While Congress and the White House make promises about the future of undocumented immigrants, this is the place where decisions must be made — day after day, case after case, in one of the 57 overwhelmed immigration courts across the country. Here, on the second floor of a high rise in Crystal City, tissue boxes are stacked near the courtroom entrance and attorneys push rolling file cabinets, because a briefcase is no longer sufficient to hold caseloads that have tripled in the past decade.

Undocumented immigrants try to prove they deserve to remain in America by bringing their versions of America with them to court: wives carrying family photo albums; babies wrapped in American flag blankets; pastors, bosses, neighbors and community soccer teams, all of whom fill the courthouse and sometimes kneel in the hallways to chant or to pray.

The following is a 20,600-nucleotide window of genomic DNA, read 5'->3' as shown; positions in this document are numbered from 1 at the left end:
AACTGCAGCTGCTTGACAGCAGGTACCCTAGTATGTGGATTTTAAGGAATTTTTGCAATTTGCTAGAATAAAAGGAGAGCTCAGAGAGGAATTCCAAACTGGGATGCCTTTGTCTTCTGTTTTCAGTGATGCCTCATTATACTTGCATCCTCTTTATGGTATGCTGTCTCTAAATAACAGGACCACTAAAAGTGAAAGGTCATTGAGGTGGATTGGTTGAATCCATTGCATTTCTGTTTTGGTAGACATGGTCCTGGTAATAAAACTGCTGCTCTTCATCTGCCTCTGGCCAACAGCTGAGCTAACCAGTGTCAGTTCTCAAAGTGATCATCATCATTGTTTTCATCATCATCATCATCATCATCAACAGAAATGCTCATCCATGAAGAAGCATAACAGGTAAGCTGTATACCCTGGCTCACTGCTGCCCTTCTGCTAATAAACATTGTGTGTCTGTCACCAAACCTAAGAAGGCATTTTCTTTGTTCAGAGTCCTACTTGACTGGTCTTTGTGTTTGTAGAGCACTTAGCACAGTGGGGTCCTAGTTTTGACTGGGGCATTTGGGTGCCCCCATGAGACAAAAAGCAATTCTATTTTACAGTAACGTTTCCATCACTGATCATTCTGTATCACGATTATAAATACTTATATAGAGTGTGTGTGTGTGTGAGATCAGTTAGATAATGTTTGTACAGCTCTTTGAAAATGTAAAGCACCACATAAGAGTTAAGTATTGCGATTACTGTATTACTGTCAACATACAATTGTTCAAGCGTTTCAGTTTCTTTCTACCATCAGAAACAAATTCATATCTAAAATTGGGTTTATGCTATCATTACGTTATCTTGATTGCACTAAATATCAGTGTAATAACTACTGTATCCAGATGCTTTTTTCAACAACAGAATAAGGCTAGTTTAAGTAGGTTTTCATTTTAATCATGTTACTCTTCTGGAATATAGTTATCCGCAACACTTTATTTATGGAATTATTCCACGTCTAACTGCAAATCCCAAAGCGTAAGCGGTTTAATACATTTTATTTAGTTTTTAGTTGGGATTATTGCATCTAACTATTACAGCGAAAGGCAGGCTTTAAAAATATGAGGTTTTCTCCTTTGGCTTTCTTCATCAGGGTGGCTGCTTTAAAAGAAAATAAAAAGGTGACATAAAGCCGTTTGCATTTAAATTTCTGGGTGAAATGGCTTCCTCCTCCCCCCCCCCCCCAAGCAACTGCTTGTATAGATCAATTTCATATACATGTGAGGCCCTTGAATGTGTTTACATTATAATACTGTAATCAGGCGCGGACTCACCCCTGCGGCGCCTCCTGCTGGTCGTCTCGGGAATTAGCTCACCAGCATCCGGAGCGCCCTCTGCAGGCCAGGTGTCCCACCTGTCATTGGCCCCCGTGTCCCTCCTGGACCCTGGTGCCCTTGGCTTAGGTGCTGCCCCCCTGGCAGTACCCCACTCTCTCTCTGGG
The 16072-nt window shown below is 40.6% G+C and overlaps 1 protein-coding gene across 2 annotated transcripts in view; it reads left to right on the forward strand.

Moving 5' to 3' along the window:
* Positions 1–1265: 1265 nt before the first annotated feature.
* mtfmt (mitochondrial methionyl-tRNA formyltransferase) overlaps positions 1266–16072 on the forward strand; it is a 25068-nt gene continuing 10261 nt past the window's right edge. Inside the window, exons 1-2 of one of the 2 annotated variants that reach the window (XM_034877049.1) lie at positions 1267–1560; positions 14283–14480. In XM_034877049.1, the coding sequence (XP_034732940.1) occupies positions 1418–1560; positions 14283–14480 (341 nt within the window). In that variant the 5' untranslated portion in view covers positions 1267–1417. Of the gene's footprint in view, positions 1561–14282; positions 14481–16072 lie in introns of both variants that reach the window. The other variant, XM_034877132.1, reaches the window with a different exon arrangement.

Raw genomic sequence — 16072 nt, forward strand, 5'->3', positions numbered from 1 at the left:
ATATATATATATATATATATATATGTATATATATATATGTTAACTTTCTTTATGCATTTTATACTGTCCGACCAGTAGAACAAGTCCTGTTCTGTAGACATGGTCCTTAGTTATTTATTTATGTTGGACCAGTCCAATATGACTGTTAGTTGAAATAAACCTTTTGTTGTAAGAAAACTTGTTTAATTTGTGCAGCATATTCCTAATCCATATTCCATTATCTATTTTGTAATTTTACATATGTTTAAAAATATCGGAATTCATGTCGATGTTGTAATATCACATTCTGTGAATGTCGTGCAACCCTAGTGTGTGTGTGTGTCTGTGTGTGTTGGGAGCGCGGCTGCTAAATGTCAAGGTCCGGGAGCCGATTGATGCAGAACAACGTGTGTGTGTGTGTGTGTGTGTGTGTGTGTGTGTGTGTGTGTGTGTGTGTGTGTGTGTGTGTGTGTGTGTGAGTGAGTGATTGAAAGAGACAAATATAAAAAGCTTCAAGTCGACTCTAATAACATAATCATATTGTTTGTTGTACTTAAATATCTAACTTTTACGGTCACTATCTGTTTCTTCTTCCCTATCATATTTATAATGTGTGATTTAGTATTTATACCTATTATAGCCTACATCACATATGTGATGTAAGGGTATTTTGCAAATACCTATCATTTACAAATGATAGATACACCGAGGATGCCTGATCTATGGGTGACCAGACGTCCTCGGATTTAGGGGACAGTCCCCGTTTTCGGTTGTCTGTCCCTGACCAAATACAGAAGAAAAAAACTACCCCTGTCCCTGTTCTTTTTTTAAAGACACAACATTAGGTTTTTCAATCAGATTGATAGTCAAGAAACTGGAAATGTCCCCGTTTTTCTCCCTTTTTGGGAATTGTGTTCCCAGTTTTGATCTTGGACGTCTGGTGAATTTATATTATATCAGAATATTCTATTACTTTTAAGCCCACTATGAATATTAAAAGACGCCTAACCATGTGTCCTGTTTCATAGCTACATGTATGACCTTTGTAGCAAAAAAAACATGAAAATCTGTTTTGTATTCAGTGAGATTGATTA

“Somos Americanos,” one group said. We are Americans.

Now Burman looked at his docket and called up a case: Mario Iraheta, 36, father of three, citizen of El Salvador, longtime resident of the United States. For Iraheta, the future of immigration reform was not about Congress, or Obama, or two political parties positioning for a presidential election in 2016. It was about the next seven minutes.

“Court is in session,” Burman said.

An empty seat

Iraheta’s seat in the courtroom remained empty. A clerk turned on a television near the prosecutor’s table, and up came a video feed to a detention facility in Farmville, Va. Suddenly Iraheta appeared on screen, his hair still wet from the shower, in a room 165 miles away.